Honeysuckle Tea House's comforting brews | Food Feature | Indy Week
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Honeysuckle Tea House's comforting brews 

A long walkway leads customers to The Honeysuckle Tea House, sitting partly on large, metal shipping crates.

Photo by Jeremy M. Lange

A long walkway leads customers to The Honeysuckle Tea House, sitting partly on large, metal shipping crates.

Brewing your own tea is both an art and a learning experience.

This is what I, a lifelong tea lover, learned in a breezy wooden hut on a 16-acre farm deep in rural Orange County, at The Honeysuckle Tea House.

Honeysuckle doesn't brew teas from its own plants yet, though it does use herbs grown on site in most of its blends. Instead, managers and herbalists Frances O'Halloran and Dana Simerly make their own delicious blends using tea leaves from a local grower, Christine Parks, who owns a nursery in Chapel Hill.

Honeysuckle sells the standard black, green, white and oolong teas. I tried the Honeysuckle Tea House's signature blend, "Welcome Home," a hearty mix of gunpowder green tea, pine and honeysuckle. Servers bring the hot tea with a timer, since teas require different brewing times. Once you get your cup, wait until all of the sand falls through the mini hourglass. Then your tea is brewed. Remove the teabag and enjoy.

Nourishmint is a refreshing mint tea that I had the option of taking cold. And I couldn't resist a hot blend called Love Joy, "known to warm hearts and promote mild euphoria." It lived up to its reputation.

Of the house-made blends, Honeysuckle Tea House also makes a caffeine-free chai, a calming tea called "Peaceful Pleasure," a focus-inducing tea called "Center of Attention" and "Shelter from the Storm," a "comforting blend for those who could use a boost when feeling under the weather."

Coffee, smoothies and herbal sodas are also on the menu, as well as baked goods— including gluten-free mini cookies—and vegan soup.

When you go, explore the grounds surrounding the tea house. Known by their Latin name, Camelia sinensis, the tea plants, with enough rain and partial to full sunlight, should be ready for harvest in three to five years. Although indigenous to southeast Asia, the plant grows well in North Carolina's humid, subtropical climate. In addition, the tea house features two acres of organically grown medicinal herbs. There is also a nursery, a playground and nearly eight acres of fruit and tea plants, "for the enjoyment and nourishment of the community."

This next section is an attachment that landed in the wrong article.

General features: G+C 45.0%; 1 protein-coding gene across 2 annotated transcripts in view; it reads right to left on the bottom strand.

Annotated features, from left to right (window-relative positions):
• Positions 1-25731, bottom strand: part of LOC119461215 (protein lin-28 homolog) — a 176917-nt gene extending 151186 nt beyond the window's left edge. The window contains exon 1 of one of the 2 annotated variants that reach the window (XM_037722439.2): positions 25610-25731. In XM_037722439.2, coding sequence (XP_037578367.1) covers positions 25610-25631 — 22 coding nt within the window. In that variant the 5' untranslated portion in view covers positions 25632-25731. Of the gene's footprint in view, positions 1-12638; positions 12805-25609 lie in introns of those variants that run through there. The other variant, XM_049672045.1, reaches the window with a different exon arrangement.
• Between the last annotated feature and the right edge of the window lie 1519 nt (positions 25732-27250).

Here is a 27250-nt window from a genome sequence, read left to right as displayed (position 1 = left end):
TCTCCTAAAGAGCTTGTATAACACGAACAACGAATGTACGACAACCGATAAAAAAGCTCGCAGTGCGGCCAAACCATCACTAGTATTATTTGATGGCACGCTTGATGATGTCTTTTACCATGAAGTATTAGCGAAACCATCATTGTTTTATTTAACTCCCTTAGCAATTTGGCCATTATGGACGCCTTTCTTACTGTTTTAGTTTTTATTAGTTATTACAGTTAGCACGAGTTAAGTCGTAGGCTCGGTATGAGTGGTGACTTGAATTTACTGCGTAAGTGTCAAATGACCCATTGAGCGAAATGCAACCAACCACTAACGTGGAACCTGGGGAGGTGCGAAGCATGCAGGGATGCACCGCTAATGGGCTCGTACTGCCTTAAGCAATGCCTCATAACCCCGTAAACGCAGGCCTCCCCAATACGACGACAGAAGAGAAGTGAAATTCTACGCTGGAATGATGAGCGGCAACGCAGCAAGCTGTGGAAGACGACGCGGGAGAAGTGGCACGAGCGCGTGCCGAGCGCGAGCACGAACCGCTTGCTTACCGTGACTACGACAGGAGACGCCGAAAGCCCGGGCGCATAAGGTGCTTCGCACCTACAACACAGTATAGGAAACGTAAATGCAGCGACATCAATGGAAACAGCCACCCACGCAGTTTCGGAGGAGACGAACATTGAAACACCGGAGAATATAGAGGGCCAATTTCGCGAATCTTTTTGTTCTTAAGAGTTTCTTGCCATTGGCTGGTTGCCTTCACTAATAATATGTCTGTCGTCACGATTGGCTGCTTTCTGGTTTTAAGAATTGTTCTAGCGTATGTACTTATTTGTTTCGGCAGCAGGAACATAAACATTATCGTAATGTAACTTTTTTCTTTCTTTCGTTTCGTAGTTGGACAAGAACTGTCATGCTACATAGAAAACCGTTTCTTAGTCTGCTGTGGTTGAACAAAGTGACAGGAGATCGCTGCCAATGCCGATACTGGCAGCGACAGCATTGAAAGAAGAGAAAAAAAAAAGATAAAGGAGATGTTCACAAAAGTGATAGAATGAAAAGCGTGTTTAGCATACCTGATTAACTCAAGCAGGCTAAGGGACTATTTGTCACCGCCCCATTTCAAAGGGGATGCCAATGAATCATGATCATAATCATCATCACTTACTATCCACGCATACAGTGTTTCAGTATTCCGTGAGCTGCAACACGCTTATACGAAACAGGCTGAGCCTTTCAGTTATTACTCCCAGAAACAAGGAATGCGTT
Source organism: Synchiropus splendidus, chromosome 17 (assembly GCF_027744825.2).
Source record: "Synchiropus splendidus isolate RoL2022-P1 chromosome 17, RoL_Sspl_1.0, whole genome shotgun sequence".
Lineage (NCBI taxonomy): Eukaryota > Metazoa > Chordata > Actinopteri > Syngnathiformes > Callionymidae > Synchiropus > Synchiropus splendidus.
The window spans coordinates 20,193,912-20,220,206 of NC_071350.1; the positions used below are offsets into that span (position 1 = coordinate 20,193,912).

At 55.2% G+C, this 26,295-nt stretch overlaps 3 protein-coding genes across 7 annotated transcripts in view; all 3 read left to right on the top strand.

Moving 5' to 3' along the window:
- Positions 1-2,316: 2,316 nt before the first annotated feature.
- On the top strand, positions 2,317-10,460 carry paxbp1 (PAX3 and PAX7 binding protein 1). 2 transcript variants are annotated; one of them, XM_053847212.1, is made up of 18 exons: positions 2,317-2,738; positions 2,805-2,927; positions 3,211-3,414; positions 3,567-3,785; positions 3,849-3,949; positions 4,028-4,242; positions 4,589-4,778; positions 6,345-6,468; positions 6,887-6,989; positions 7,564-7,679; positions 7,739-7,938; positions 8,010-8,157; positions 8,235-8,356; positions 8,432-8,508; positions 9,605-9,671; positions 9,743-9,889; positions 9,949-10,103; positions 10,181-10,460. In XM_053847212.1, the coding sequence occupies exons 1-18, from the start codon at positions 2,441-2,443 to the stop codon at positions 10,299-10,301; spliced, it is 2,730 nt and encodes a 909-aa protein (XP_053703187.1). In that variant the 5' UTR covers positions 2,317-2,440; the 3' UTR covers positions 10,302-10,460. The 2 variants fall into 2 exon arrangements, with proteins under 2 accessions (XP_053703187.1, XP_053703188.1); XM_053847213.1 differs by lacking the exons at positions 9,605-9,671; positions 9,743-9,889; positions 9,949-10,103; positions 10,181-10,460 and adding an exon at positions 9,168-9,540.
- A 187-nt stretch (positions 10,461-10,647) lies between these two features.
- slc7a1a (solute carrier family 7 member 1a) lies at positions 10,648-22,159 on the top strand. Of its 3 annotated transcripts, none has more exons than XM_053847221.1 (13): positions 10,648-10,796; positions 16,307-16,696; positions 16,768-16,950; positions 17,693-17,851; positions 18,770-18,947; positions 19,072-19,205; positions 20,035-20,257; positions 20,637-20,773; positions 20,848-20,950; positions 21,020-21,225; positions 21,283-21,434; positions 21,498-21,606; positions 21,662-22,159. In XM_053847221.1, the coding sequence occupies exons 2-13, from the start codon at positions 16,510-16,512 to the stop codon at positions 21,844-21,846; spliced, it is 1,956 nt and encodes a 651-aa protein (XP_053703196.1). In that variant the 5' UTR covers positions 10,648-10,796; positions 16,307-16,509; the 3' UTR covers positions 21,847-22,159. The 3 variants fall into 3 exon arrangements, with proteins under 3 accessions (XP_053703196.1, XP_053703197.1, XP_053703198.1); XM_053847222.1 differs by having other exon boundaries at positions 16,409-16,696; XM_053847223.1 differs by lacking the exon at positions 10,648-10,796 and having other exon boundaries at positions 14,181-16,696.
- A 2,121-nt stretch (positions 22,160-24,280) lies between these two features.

This sense of community is clearly important at the Honeysuckle Tea House. Local musicians play regularly and children are welcome to run around on the grounds. I was lucky enough to attend a Saturday afternoon class, taught by Parks, where I learned about local tea-making.

In April and May, it's time to pick new, smaller leaves for green teas, and larger, older leaves for oolong and black varieties. For white teas, the buds will suffice. Let the leaves sit for a couple of days to allow them to dry, a process known as withering.

Oxidation—exposing the leaves to air—distinguishes tea. For green varieties, stop oxidation by heating the leaves, or, to impart a nutty flavor, the stems. To make oolong, roll the leaves with a cloth or in your hands, kneading them like dough to break down the leaves' cell walls. Black teas require more rolling, which also gives the leaves their distinctive appearance before brewing.

To brew, use about a teaspoon of leaves per cup. You'll need to brew at different temperatures, and steep for different lengths of time depending on the variety of tea to bring out the best flavor of the leaf and avoid a bitter, overpowering taste. Generally, the darker the tea, the longer it needs to steep.

Parks says that tea farming won't be a viable industry in the U.S. until people recognize tea as an artisan product. It's a long, complex process from start to finish and the yield of tea doesn't always justify the amount of time and effort a person can dedicate to cultivating it.

"It's just not economically feasible to grow on a large scale and pay people a living wage to pick and harvest it," Parks says. As such, artisan teas taste better than the machine-processed, commercial versions sold at the grocery.

The last grains of sand trickle through the hourglass on my wooden table. It's been a long journey from leaf to cup, but with time running out, the sweet aroma is unmistakable. My tea is finally done.

This article appeared in print with the headline "Calm down."

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